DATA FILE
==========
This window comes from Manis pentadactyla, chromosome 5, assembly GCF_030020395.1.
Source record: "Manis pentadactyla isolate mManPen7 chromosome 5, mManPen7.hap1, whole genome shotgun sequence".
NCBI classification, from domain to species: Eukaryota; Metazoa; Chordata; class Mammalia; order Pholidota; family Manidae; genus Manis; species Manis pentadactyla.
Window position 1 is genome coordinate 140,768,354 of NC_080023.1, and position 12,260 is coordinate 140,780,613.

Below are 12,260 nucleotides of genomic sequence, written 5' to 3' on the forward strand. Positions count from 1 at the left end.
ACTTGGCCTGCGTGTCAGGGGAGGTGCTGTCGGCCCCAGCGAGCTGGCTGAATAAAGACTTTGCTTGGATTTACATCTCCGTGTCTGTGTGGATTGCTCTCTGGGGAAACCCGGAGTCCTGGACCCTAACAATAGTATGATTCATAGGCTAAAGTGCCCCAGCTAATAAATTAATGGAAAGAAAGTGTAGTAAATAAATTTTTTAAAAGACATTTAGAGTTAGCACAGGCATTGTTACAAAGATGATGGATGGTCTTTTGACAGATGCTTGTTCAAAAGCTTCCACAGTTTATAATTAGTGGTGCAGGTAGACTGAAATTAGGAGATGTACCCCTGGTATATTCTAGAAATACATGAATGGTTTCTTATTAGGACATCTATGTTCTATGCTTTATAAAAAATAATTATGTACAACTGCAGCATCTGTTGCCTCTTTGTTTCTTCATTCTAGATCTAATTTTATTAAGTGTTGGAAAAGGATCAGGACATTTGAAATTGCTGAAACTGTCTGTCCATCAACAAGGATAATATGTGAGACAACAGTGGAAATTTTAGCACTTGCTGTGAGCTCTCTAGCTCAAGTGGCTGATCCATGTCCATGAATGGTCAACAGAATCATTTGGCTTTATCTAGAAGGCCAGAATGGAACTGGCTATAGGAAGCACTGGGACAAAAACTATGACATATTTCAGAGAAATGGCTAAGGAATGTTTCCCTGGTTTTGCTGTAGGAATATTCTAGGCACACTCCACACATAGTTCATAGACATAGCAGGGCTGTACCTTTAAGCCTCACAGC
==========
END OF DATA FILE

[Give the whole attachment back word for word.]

This window comes from Manis pentadactyla, chromosome 5, assembly GCF_030020395.1.
Source record: "Manis pentadactyla isolate mManPen7 chromosome 5, mManPen7.hap1, whole genome shotgun sequence".
NCBI classification, from domain to species: Eukaryota; Metazoa; Chordata; class Mammalia; order Pholidota; family Manidae; genus Manis; species Manis pentadactyla.
Window position 1 is genome coordinate 140,768,354 of NC_080023.1, and position 12,260 is coordinate 140,780,613.

Below are 12,260 nucleotides of genomic sequence, written 5' to 3' on the forward strand. Positions count from 1 at the left end.
ACTTGGCCTGCGTGTCAGGGGAGGTGCTGTCGGCCCCAGCGAGCTGGCTGAATAAAGACTTTGCTTGGATTTACATCTCCGTGTCTGTGTGGATTGCTCTCTGGGGAAACCCGGAGTCCTGGACCCTAACAATAGTATGATTCATAGGCTAAAGTGCCCCAGCTAATAAATTAATGGAAAGAAAGTGTAGTAAATAAATTTTTTAAAAGACATTTAGAGTTAGCACAGGCATTGTTACAAAGATGATGGATGGTCTTTTGACAGATGCTTGTTCAAAAGCTTCCACAGTTTATAATTAGTGGTGCAGGTAGACTGAAATTAGGAGATGTACCCCTGGTATATTCTAGAAATACATGAATGGTTTCTTATTAGGACATCTATGTTCTATGCTTTATAAAAAATAATTATGTACAACTGCAGCATCTGTTGCCTCTTTGTTTCTTCATTCTAGATCTAATTTTATTAAGTGTTGGAAAAGGATCAGGACATTTGAAATTGCTGAAACTGTCTGTCCATCAACAAGGATAATATGTGAGACAACAGTGGAAATTTTAGCACTTGCTGTGAGCTCTCTAGCTCAAGTGGCTGATCCATGTCCATGAATGGTCAACAGAATCATTTGGCTTTATCTAGAAGGCCAGAATGGAACTGGCTATAGGAAGCACTGGGACAAAAACTATGACATATTTCAGAGAAATGGCTAAGGAATGTTTCCCTGGTTTTGCTGTAGGAATATTCTAGGCACACTCCACACATAGTTCATAGACATAGCAGGGCTGTACCTTTAAGCCTCACAGC